Tuesday, November 26, 2013

Understanding the Dark Stories of the Bible

Rachel Held Evans posted an excerpt from her book, A Year of Biblical Womanhood, which is beautiful, poignant, and haunting.  It also raises the question that I often get as a pastor, especially once someone finds out that I have a Ph.D. in Old Testament literature.

I hope that you will stop reading this now and go read her piece before continuing here, but for those of you who can’t or won’t, in one part Evans recalls the story of Jephthah in Judges 11, who promised the Lord that, if granted victory in battle against the Ammonites he would sacrifice to the Lord the first thing that came out of his house upon his return.

The Lord granted the victory, but, alas, it was Jephthah’s daughter who came running out first to greet him.  And with much sadness and regret, Jephthah fulfilled his vow.

We don’t understand how God would require that Jephthah keep his vow.  We can’t reconcile that picture of God with the one found in Jesus nailed to the cross for our sins.  The math just doesn’t work for us.

Nor does it work when God orders the Israelites to slaughter the entire city of Ai, combatants and non-combatants both (Joshua 8).

And numerous other times in the Old Testament.  God is much too violent for our tastes.  We prefer the portrait of God found in the New Testament, with the exception of a few incidents i.e. the execution of Ananias and Sapphira in Acts 5.

Some of Evans’ readers commented on this, one asking plaintively if anyone could explain if this incident and others like it were actually sanctioned by God.

My approach to the Bible is that it is more than a collection of books and more than a collection of stories; it is actually telling a story, and, no, it’s not merely the story of how God used Jesus to forgive us of our individual, personal sins so that we could go to heaven when we die.

It is the story of the insidious effects of violence on God’s creation, and how God acted to put an end to all violence, envisioning a day when wolves and lambs would feed together, swords would be beaten into plowshares, and we would learn war no more.

But here is the key: God himself is a character in the story, and in really good stories, the major characters grow, develop, and change.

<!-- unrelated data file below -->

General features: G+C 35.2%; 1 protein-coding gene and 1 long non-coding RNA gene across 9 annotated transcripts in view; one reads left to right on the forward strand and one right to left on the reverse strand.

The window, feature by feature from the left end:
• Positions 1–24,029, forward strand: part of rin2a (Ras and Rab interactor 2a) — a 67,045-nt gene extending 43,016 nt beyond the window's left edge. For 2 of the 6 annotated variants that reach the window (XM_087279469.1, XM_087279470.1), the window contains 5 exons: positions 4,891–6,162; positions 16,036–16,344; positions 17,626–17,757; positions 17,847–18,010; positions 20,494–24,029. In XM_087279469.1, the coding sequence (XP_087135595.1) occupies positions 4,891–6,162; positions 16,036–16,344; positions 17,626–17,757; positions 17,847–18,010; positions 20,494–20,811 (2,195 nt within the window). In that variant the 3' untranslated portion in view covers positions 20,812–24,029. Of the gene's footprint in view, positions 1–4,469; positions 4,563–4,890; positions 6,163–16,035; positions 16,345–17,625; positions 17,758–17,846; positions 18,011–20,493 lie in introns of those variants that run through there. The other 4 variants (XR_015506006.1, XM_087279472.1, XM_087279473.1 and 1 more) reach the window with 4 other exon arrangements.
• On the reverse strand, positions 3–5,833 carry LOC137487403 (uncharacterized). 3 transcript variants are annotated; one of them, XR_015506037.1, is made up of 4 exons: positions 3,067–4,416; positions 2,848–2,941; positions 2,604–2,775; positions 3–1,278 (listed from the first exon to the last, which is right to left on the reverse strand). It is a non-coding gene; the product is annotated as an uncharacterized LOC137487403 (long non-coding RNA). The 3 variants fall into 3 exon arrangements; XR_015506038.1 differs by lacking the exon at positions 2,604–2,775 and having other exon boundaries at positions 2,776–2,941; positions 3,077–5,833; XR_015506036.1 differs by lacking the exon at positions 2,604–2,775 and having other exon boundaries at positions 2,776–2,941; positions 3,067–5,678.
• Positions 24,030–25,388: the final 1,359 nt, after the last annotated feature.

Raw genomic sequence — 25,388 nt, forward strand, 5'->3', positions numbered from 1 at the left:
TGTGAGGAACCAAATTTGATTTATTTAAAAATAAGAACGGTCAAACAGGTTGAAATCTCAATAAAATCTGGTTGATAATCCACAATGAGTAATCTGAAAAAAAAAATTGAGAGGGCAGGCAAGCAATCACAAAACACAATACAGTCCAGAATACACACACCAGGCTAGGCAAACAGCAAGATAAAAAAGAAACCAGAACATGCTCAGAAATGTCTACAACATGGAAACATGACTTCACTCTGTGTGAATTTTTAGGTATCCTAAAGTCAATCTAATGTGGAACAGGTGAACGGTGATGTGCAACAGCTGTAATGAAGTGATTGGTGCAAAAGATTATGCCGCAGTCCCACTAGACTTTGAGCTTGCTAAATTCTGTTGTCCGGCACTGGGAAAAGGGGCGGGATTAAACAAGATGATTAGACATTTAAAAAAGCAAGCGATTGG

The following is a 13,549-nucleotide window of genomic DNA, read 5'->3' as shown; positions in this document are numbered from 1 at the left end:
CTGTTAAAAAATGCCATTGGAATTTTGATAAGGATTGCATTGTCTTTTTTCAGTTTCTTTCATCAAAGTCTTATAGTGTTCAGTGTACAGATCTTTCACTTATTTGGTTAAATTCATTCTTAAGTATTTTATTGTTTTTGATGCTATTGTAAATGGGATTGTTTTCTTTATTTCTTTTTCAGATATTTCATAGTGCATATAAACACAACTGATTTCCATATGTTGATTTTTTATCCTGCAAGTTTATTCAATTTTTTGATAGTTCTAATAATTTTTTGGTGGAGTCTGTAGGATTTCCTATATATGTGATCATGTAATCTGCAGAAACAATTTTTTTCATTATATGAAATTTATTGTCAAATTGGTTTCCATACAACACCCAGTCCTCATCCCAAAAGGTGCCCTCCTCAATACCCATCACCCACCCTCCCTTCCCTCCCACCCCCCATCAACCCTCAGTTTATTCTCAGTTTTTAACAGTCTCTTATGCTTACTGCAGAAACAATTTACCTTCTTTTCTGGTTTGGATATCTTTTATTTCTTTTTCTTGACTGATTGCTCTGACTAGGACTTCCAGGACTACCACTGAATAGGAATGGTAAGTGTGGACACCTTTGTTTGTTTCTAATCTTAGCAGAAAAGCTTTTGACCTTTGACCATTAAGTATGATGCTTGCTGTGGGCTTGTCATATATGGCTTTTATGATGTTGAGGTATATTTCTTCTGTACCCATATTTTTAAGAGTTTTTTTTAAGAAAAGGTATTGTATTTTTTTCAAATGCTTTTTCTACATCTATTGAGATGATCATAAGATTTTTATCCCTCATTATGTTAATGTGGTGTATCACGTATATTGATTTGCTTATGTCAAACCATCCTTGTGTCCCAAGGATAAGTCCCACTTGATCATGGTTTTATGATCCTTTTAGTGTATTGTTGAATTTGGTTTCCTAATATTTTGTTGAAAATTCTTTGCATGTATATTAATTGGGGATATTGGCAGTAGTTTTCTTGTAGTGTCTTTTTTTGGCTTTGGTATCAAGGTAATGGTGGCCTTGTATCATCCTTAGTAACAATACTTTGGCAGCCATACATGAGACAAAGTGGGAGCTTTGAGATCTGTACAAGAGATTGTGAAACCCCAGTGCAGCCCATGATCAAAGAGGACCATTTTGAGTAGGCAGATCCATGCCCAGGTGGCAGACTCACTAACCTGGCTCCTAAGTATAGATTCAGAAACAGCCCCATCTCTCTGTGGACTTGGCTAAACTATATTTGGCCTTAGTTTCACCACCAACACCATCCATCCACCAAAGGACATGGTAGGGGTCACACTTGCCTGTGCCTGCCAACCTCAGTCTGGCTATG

I’m not saying that God really changes, grows, and develops.  This is not process theology being imposed on the text.  It is a literary way of looking at the text and understanding what is happening.

In the Big Story that the Bible is telling, the character named “God” learns that violence doesn’t work, that it doesn’t really solve anything, that it doesn’t lead to peace but instead leads to even more violence.

A couple of years ago I did a series of posts on my blog about this.  One dealt specifically with God learning about the ineffectiveness of violence in the Flood Narrative.

Once again, I’m not saying that God actually learns, I’m saying that in the narrative the character named God learns.  Of course God didn’t need to learn that violence  only begets violence—but we do.  After all these years, we still need to learn the lesson that the Bible, summed up in the cross, is trying to teach us.

When people ask me about the violence in the Old Testament, especially that which is sanctioned by God, I tell them that this event occurs in an early section of The Story, and one shouldn’t judge a character in a story by their actions in the early chapters.  Wait instead until the story is finished and see where the character ends up.

And in the Bible, God ends up on a cross, having refused to brandish a sword or raise an army.  Rather than being a perpetrator of violence, God is a willing victim of it.

But his victimization is an illusion; he used violence against itself, both by exposing the perpetrators for the evil that they have become and by absorbing their fiercest blows.

And rising three days later victorious.

There is obviously more than can and should be said about this, but perhaps this is enough to get you to begin thinking through the implications of this.

So the story of Jephthah and his daughter teaches us that there is a cost to war, even in victory, and that cost is terrible, painful, unbearable, and unjust.  There has to be a better way.

And that better way is found in the cross.

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